International Mobility Week. The Green Alliance, in partnership with Minsk Urban Platform, has announced the second annual Mobility Week, which will take place on 16-22 September in Minsk, Brest, Gomel, Grodno and Baranvichi. This year’s slogan of the Week is “Our streets – our choice”. The organisers will offer everyone interested the chance to attend to lectures by international urban development experts, films screenings, competitions and take part in city tours. Throughout the week, Belarusians will have access to the Green Telephone hotline, where they can call regarding urban environmental issues.
Eco-friendly life style for young moms. The Centre of Environmental Solutions has announced online courses for young mothers on how to live an eco-friendly life. The 7-week course covers such issues as green consumption, energy efficiency, chemical safety and other topics and will utilise a variety of learning tools, such as lectures, forums, and video material. Anyone interested may sign up until 15 September.
Twelve Belarusian cities are cleaning their streets every weekend from 13 September to 12 October, as part of the global campaign To Make! The campaign has no single focal point: anyone can organise his/her own group of volunteers and clean up any area of the city. This year it is easier to join the campaign: all scheduled cleaning points can be found at greenmap.by.
Belarus Digest prepared this overview on the basis of materials provided by Pact. This digest attempts to give a richer picture of the recent political and civil society events in Belarus. It often goes beyond the hot stories already available in English-language media.
1939 in Belarus: National Reunification or Soviet Occupation of Eastern Poland?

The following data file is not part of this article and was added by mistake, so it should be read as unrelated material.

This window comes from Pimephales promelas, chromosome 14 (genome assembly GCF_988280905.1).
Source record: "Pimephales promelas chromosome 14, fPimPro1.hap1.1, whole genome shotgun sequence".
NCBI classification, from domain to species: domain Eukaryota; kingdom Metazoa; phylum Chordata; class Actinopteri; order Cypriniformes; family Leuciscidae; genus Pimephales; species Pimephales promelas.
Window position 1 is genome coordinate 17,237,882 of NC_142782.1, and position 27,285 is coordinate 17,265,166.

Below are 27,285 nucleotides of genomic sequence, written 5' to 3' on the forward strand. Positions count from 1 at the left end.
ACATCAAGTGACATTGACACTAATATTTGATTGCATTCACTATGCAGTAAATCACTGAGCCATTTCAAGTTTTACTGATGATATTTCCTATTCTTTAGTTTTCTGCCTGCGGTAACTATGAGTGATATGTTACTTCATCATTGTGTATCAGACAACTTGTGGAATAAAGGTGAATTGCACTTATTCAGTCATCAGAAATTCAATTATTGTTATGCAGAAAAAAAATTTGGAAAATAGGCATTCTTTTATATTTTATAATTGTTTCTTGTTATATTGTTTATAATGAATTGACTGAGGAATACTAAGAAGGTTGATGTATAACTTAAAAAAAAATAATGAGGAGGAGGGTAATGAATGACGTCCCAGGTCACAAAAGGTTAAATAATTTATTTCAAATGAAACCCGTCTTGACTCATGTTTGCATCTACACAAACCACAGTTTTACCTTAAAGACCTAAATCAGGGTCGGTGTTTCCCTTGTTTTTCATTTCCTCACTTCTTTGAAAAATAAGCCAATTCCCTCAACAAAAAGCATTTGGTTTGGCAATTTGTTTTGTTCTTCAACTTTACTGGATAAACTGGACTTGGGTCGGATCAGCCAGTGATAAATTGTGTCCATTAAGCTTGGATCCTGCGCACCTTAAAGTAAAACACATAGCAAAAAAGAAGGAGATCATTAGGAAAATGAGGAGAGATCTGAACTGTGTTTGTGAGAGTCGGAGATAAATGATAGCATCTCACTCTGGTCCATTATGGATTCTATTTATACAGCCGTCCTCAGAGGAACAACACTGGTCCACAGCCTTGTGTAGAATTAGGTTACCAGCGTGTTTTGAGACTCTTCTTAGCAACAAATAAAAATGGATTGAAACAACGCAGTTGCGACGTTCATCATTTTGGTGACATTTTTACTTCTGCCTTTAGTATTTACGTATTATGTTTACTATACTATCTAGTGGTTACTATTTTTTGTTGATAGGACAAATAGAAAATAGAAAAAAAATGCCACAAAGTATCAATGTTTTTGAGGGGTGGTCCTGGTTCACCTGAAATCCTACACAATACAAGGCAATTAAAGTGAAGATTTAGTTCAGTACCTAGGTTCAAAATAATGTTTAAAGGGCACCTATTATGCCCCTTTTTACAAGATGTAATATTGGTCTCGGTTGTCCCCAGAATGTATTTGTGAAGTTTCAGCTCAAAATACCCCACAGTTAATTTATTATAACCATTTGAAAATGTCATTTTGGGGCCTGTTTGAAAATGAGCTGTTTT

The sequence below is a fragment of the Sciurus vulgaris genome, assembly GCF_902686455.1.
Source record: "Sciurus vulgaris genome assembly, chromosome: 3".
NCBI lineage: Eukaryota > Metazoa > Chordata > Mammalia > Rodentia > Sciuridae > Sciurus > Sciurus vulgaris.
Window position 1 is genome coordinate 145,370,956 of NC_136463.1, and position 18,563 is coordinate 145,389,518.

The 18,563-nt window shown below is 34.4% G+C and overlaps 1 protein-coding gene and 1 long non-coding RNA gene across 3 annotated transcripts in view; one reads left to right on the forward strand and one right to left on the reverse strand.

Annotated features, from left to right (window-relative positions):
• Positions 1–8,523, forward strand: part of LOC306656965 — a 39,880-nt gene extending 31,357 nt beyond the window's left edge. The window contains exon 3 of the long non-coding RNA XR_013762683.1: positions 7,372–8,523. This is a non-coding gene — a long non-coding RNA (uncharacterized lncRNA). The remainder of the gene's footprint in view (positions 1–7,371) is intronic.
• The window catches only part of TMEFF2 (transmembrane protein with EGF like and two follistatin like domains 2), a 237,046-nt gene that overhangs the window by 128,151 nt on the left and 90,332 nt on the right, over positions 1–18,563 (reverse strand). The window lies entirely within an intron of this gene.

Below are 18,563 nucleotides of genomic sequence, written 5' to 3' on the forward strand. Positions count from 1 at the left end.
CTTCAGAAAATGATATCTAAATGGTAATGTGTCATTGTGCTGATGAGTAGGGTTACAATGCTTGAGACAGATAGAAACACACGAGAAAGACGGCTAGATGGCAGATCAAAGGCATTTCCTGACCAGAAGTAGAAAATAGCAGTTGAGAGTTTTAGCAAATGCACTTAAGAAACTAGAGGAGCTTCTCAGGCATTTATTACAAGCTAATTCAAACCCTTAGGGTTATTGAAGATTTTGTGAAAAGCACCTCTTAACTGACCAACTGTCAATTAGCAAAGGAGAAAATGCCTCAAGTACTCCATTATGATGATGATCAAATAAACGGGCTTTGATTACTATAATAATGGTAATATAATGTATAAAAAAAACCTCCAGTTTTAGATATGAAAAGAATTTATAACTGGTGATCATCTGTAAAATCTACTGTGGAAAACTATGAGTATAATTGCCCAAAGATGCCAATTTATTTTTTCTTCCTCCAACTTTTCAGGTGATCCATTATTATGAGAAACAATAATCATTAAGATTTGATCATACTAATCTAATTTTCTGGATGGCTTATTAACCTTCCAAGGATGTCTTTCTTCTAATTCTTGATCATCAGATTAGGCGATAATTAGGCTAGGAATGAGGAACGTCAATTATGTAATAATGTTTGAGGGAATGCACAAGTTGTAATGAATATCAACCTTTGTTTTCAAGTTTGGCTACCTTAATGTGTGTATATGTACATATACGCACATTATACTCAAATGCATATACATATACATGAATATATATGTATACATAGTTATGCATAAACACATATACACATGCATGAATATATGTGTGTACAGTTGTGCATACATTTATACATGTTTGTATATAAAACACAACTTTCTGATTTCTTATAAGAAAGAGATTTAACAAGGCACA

On 16 September local authorities closed an exhibition entitled “West Belarusian Atlantis” in Zaslauye near Minsk. The author of the project, Ihar Melnikau, dedicated the exhibition to Belarusians in the Polish army in the 1939 Polish-German campaign and to everyday life in Polish-ruled Western Belarus.
The exhibition effectively propagated the notion of a Polish-ruled Western Belarus as a legitimate and more human alternative to Soviet Belarus. The state official who closed the exhibition purportedly said that the exhibition denigrated the Soviet Union, hence it denigrates modern Belarus.
Belarusian society is split on what happened on 17 September 1939 when Soviet troops entered what was then Eastern Poland. For some this day signifies the unification of western Belarus with the rest of the country. Others underscore that that all Belarusians effectively ended up under Stalin's totalitarian rule. Positive and negative attitudes toward 1939 unification exist throughout the political spectrum.
Media Coverage of 17 September: Nothing or Negative
Between the World Wars Belarusians were divided. The Eastern half formed its own Soviet republic, underwent Belarusisation, but also experienced an era of violent modernisation and political violence. Western Belarus remained split among various Polish provinces and while undeveloped, it faced less political violence.